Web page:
You may have heard the phrase "don't write a megillah" when asked to briefly describe something. Where does this come from? Is it related to the Gorilla? Does Magilla Gorilla have a long back-story?
Friday is a confluence of events, it is both Good Friday and Purim. I don't know the story of Good Friday, something to do with Jesus I bet. But here I would like to relate the story of Purim.
This was always a favorite holiday because you got to dress up like a queen (Esther) and eat hamentashen, those triangle fruit filled pastries. Sort of the halloween of the Jews. Except the Jews don't dress up like the dead people, they dress up like the heroes of the story. Every girl is Esther for a day, and every boy is either King Achashverosh or Mordechai, leader of the Jews. Maybe some rebels dress up like the minor characters, one crazy boy ALWAYS wants to be Haman the bad guy and one kid ALWAYS has intense, zionistic parents who have bought him a soldier's uniform to wear (it is indeed a holiday commemorating surviving a war).
The other thing we were made to do every year was to bring a roll of contact paper to school , the kind you line the drawers with. This paper (not the sticky kind) is the perfect replica of a scroll (which is what a megillah is, the story written on a scroll). One year, all we had at home was the sticky kind, and my mother didn't go out and buy a new roll (I probably forgot to remind her) so my megillah really sucked because I had to draw on the flowery side. Purim was spent writing and drawing the Book of Esther, to burn into our brains the story of how the Jews were saved (again) from total destruction. That a woman saved the day also makes it pretty special.
In brief, here is the megillah (with some help from the internet on actual true facts because the annual ritual of drawing on contact paper didn't actually help me remember it at all).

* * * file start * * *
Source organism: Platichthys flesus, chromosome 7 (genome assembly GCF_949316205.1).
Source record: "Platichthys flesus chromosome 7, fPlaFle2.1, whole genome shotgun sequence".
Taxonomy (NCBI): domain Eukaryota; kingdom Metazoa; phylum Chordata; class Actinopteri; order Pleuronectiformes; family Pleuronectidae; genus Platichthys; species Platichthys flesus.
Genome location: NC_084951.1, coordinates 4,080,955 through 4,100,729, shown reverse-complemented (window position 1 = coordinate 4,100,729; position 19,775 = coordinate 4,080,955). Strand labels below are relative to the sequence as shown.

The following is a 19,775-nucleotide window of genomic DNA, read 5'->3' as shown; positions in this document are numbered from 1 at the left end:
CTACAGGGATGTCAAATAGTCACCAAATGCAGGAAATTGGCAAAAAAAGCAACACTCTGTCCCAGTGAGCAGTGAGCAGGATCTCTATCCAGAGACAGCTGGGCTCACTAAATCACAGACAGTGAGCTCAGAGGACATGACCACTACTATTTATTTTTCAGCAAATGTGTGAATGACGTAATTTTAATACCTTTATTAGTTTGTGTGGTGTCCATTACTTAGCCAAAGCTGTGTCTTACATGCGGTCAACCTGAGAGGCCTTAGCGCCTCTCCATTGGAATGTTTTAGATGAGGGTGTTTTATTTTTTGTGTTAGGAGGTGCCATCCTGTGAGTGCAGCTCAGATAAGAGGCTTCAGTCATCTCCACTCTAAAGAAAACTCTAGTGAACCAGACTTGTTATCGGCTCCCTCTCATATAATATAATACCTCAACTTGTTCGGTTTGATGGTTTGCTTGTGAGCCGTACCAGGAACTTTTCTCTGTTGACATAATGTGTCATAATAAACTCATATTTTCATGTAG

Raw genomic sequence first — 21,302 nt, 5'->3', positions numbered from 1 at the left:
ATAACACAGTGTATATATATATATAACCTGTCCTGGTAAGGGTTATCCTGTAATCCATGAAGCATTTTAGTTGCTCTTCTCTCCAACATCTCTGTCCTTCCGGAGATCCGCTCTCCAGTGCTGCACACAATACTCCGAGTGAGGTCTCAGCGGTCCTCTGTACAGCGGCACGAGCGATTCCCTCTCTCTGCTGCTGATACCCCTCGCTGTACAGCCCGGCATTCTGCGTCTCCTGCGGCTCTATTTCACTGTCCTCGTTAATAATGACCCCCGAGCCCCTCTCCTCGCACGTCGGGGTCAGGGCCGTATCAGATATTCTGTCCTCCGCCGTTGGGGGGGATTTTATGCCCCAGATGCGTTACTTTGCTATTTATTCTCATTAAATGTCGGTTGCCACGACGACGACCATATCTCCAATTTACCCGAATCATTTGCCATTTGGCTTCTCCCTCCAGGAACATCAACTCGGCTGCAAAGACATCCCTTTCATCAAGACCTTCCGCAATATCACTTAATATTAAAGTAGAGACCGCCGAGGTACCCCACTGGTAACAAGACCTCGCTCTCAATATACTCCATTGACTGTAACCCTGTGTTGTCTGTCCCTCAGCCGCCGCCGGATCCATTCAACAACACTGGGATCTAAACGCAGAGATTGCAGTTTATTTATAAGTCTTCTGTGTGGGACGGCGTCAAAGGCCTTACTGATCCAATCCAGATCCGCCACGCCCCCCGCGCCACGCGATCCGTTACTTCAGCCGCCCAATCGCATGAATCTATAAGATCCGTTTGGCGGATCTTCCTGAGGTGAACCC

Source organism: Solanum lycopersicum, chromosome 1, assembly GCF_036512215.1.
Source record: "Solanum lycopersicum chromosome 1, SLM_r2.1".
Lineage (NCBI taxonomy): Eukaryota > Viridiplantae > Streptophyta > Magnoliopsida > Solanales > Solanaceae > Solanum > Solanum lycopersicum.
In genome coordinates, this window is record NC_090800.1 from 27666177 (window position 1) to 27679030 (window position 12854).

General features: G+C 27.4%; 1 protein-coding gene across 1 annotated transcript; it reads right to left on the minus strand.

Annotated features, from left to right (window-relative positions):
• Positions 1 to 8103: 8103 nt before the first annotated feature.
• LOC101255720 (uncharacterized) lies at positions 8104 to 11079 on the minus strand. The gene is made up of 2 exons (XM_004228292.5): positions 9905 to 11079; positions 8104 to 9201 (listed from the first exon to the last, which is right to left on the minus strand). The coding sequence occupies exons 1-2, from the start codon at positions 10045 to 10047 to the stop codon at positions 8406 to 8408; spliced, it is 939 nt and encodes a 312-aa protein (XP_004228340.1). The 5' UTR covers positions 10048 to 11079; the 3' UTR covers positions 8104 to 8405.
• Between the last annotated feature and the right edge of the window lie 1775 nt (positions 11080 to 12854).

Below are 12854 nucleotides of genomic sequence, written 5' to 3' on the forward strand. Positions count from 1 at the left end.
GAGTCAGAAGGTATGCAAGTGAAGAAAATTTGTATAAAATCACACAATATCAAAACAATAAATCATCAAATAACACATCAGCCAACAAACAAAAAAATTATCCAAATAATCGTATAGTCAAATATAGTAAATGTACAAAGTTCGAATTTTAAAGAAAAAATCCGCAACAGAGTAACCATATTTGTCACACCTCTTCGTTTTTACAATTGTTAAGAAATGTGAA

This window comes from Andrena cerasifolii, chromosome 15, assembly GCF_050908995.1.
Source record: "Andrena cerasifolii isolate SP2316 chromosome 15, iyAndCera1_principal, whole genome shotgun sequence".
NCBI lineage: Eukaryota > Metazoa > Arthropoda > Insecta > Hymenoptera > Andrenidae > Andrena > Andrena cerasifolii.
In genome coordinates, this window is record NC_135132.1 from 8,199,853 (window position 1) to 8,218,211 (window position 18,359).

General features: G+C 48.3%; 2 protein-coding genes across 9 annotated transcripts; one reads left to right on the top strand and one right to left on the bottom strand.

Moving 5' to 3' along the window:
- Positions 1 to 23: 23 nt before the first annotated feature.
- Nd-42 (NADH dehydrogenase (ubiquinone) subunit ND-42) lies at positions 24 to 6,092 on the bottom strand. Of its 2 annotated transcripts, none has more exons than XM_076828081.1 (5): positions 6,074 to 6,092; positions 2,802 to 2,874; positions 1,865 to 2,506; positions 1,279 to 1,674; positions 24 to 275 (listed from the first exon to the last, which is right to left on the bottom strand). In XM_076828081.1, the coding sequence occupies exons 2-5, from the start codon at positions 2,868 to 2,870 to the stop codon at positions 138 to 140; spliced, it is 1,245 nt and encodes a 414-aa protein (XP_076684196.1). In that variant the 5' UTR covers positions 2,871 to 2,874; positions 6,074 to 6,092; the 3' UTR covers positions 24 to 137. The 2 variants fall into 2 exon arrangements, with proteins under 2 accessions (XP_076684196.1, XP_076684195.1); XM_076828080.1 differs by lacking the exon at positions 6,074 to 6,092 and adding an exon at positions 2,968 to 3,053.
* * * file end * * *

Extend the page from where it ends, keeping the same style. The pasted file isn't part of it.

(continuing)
Some time in the Persian era, in the city of Shushan (currently in Iran) around 300BC or so, King Achashverosh asked his wife, Queen Vashti to perform at a party. She refused, so she was killed (or divorced, depending on which version you want to believe). The king found a new queen, Esther, but didn't know she was a Jew. She was also a close cousin to Mordechai the leader of the Jews, and who also had previously revealed a plot to murder the king thus saving his life, but had never been given recognition for his loyalty.
Then the king nominated Haman as prime minister. Haman demanded that everyone bow to him but Mordechai refused, because Jews don't bow to satanists (or whatever). So Haman got the king to issue an order to kill all the Jews on an upcoming date that was chosen by a seer. It was to happen on the 13th of Adar (this coming Friday). This is kind of where the story seems stupid, why would he announce the exact date of an annihilation that far in advance?
Anyways, Mordechai asks Esther to use her queen-hood to get the king to stop the genocide. In her clever way, knowing that he won't just listen to her, she devises a plan to gain his trust. She wines and dines the king and Haman, which makes them love her all the more.
The night after the party the king is having a bout of insomnia and is reading in bed. He turns to the history of how Mordechai saved his life by revealing a terrorist plot. The king decides to honor Mordechai with a big parade, which is an honor for Jews all around the land. Then, Esther reveals that she is Jewish and that there are plans underfoot to kill her people, including the man who saved the king's life. The king puts two and two together, realizes that he has made a mistake, and hangs Haman in the gallows that were built for Mordechai.
But it doesn't end there. And you see, it is rather a megillah. I can't make it any briefer.
Because they have rules and what is a kingdom without rules, the king can't rescind the order to kill the Jews. Maybe there isn't enough time to spread the word. So instead the king allows the Jews to defend themselves. War ensues and tens of thousands of people are killed. But the Jews survive as a race, remain free for the time being, and Mordechai is promoted to some kind of big fancy job working for the king. Happily ever after until the next genocide attempt.
So, on Friday, in addition to being happy about Good Friday, or whatever it is you do on that day, remember that it is ALSO one of the many days that the Jews were saved from annihilation by the kindness of a goy, so make sure that you eat a nice pastry while stamping your foot to drown out the name of Haman the bad guy.